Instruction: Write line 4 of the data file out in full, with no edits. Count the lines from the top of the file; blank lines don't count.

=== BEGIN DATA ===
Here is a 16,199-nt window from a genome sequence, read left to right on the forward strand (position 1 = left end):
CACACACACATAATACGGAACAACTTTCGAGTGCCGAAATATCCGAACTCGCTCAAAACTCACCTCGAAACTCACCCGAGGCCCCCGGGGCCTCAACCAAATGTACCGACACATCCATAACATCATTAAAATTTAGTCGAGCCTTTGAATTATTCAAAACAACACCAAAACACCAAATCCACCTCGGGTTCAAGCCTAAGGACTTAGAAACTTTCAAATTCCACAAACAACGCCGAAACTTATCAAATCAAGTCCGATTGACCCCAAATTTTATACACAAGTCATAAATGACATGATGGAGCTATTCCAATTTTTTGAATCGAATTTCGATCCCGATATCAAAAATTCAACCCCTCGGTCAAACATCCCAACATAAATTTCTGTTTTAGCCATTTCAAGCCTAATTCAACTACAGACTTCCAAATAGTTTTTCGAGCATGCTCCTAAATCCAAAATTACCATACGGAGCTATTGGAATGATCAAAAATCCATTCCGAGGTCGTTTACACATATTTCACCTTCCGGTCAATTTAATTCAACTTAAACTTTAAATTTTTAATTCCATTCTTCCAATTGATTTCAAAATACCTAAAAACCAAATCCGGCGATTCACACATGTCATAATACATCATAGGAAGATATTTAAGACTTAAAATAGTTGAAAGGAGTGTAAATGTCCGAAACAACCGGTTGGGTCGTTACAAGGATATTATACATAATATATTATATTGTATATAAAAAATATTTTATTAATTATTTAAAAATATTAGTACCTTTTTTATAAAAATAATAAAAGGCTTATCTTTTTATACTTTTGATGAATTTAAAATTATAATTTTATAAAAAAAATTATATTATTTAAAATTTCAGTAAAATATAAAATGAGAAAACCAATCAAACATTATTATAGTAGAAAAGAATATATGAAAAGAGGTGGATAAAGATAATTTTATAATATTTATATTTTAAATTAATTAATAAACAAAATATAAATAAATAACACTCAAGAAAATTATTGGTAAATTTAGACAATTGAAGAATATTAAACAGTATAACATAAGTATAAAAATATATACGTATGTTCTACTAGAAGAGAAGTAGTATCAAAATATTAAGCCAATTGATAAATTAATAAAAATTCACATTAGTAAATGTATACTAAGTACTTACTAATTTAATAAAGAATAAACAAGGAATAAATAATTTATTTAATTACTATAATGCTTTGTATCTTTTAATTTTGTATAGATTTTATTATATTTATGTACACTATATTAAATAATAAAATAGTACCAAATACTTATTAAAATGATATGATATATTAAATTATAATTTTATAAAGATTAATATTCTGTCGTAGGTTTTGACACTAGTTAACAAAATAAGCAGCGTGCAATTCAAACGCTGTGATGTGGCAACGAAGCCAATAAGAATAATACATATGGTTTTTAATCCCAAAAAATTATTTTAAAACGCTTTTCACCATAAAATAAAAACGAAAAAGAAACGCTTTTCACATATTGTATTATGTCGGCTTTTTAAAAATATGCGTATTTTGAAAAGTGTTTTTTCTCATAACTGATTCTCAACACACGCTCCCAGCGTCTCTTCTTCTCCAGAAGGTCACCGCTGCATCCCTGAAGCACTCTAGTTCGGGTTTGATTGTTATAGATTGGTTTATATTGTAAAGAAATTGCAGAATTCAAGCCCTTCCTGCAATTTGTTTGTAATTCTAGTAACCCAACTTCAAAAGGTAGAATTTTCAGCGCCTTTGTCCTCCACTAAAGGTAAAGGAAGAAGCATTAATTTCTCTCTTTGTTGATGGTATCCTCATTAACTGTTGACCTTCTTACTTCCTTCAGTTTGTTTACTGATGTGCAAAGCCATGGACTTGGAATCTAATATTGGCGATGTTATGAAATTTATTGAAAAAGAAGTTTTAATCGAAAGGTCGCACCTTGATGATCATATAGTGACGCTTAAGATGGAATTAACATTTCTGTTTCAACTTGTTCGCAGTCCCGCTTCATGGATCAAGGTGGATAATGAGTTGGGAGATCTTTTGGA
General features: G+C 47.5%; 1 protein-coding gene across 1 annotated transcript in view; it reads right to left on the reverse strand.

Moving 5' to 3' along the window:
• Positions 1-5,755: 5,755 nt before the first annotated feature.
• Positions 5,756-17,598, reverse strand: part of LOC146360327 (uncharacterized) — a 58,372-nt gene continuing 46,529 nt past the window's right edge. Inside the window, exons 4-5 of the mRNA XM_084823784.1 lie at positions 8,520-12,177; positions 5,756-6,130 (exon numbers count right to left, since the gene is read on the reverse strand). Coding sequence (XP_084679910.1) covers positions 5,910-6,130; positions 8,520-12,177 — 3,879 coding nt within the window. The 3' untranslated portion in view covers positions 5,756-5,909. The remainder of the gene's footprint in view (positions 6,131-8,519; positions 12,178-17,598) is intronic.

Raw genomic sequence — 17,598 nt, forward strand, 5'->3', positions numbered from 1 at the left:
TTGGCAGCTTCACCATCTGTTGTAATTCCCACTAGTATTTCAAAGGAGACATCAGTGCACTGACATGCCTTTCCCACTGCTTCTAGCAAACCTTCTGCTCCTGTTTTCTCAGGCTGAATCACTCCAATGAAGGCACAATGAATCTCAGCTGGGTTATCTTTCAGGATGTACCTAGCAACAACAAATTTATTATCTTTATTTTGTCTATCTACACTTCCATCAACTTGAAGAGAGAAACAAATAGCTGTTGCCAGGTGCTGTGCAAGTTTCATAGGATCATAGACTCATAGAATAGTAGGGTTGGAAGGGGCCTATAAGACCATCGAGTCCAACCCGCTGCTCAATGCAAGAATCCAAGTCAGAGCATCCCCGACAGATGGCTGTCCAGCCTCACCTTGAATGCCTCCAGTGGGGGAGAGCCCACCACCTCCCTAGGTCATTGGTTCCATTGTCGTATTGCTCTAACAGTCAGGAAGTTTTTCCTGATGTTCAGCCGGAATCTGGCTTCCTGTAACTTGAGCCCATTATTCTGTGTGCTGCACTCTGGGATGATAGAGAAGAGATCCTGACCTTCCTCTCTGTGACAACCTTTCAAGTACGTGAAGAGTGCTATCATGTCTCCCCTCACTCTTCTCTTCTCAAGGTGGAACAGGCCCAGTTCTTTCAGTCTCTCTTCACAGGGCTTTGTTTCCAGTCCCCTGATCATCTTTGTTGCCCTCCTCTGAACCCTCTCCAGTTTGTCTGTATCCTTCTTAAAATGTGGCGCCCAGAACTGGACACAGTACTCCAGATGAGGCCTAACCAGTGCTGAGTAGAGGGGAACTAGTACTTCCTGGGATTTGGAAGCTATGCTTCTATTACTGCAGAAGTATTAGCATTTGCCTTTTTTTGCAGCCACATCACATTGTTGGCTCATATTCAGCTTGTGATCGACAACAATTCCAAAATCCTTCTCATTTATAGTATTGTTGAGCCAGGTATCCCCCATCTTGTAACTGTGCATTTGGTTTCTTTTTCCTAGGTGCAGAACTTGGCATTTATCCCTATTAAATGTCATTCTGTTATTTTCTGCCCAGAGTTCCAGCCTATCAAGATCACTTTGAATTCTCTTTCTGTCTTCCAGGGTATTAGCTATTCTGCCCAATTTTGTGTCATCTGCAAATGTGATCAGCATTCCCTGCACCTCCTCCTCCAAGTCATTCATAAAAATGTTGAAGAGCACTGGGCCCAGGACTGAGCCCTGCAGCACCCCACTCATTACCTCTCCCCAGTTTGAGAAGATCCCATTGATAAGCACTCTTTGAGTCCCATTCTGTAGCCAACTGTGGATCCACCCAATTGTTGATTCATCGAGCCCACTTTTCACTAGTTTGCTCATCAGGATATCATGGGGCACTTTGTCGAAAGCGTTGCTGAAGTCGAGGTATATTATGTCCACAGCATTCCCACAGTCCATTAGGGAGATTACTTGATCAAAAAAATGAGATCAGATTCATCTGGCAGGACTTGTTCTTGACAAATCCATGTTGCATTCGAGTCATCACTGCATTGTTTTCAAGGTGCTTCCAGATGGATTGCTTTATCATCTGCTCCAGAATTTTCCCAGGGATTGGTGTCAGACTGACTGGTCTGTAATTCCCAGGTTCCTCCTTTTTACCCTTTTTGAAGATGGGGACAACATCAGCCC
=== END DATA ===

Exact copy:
Moving 5' to 3' along the window: